The Mysterious Benedict Society DFX Supervisor Bryant Reif | Exclusive Interview
The second season of “The Mysterious Benedict Society” has just wrapped on Disney+, and this week, I spoke with Bryant Reif, who is the FuseFX CG Supervisor on the second season.
“The Mysterious Benedict Society” is about a group of gifted orphans who go on a secret mission for an eccentric, mysterious benefactor. The series stars Mystic Inscho, Seth Carr, Emmy DeOliveira, and Marta Kessler.
As the show takes place in a fictional European town in the 1950s and 60s, Bryant and his team needed to create visual effects that accurately resembled the style and feel of the era. To create this style, Bryant and his team did plentiful research to ensure even the smallest of details depicted the period of the story. This was especially difficult in their creation of The Shortcut, an ocean liner that the children journey through on their mission.
The Shortcut was completely computer generated, designed after the ship The Queen Mary, which is an actual 1930s ocean liner found in Long Beach. Bryant and his team used images and went to see the ship in-person to get all the intricate details of The Queen Mary incorporated into The Shortcut. From the ocean waves to the small people in the shot, every shot of The Shortcut was digitally created.
Bryant shared some details about how the team at FuseFX digitally created The Shortcut as well as other VFX elements in “The Mysterious Benedict Society”.
Check out the full interview in the video below:
Could you explain what job you did on “The Mysterious Benedict Society”?
I was the CG Supervisor on the show. I basically managed all the 3D computer graphics for the show. So that involved managing the teams that came up with the digital boats and trains, and there’s a dirigible and all these other kinds of 3D assets that we use throughout the show.
What kind of research did you do for the special effects?
We relied on a lot of magazines and books like fashion and architecture from that era and then that part of the world. So, mostly just pouring through books, other references and old photos.
Some of it was based off the Queen Mary, which is docked here in Los Angeles, actually in Long Beach. I was very familiar with the boat already. I’d been there many times. So we took photos. They shot a lot of episode two on the shortcut, but was filmed on the Queen Mary in Long Beach. We used a lot of that for reference, old Ocean Liners that we looked up. There are even some elements of the Titanic in there, although it’s certainly was not based on Titanic in any way, but, that kind of era of trans-oceanic boats.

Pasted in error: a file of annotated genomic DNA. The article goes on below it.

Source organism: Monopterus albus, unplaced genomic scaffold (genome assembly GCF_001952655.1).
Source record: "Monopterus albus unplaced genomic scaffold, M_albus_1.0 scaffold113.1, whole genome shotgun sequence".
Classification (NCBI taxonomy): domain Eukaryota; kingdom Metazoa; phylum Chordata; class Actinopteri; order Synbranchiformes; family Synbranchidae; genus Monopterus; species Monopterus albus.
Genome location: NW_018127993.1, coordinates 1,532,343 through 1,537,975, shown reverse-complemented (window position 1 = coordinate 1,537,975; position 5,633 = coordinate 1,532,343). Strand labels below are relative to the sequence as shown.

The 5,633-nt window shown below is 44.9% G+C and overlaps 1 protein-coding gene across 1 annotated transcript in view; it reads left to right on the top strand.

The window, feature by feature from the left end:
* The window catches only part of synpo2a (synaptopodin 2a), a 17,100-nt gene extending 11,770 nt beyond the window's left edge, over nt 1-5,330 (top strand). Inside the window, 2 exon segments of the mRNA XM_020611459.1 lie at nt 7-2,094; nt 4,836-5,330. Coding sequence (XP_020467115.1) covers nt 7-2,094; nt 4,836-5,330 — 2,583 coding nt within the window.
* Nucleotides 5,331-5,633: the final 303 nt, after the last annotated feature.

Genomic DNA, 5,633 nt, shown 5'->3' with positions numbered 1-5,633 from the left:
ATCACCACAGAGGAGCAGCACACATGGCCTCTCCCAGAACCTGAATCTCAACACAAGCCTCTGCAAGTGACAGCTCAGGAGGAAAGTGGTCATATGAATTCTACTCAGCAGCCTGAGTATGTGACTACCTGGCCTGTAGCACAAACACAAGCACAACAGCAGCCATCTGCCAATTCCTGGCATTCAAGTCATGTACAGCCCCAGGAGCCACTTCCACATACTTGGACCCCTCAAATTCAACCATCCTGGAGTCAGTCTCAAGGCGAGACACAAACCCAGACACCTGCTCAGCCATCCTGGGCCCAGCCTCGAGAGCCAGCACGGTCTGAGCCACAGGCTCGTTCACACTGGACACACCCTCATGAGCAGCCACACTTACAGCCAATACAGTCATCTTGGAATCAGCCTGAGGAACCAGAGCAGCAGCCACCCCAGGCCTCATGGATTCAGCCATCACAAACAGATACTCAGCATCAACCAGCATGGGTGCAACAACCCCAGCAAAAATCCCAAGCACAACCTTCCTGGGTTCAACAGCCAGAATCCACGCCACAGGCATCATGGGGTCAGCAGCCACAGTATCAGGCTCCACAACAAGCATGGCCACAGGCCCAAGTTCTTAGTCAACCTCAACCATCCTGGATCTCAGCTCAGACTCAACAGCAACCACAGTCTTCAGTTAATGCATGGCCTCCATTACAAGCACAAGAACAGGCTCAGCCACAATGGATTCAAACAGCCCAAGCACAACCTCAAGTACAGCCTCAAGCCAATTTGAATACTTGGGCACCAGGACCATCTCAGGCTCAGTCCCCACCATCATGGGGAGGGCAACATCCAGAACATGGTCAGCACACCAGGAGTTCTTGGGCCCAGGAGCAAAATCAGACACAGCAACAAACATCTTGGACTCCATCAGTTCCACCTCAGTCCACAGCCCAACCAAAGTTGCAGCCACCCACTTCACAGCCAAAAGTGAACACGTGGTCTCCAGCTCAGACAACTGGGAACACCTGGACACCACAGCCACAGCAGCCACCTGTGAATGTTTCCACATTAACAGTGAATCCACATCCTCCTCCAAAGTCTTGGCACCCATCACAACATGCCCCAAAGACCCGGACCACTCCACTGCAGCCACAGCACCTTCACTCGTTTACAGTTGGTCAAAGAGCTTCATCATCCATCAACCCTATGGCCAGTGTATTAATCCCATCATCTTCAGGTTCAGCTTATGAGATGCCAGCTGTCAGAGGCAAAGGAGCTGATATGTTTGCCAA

What were some of the highlights of working on “The Mysterious Benedict Society”?
I think it was the design. It was the style, it’s very unique, it certainly isn’t one of those shows that is, I don’t know how to describe it. You know, where everything’s kind of like, cut and dry and it’s like, very, very standard. It has a very unique style to it, which was a lot of fun. It was a lot of fun to kind of work on stuff that was from that era and, this kind of quirky sort of eccentric style.
What was your biggest challenge on working on the show?
I think it might have been some of those shots, like when we’re on the water, because it was shot on the Queen Mary in Long Beach. And of course, you know that boat hasn’t sailed in like 20, 30 years, probably even more. So we had to make it look like it was in the middle of the ocean and traveling at speed with these big waves. So we basically had to recreate the Atlantic Ocean, and it was a tremendous amount of time and fluid simulation data and other constant tweaks and constant revisions to get the ocean to look and behave the way that we wanted it to.
What has been your favourite Disney Plus original so far, other than the mysterious Benedict Society?
I’m gonna pick Wanda Vision just because it started off one way, and I didn’t know anything going into it. And because I had kind of already set up my mind that this was the way the show was gonna go when it twisted, I think after like what the third or fourth episode it was. I love being fooled like that, because a lot of times, you can kind of tell the way a show is gonna go, and there’s nothing left to kind of discover. But that one really pulled the wool over my eyes, in a great way. So very entertaining.
The first two seasons of “The Mysterious Benedict Society” are available to stream now on Disney+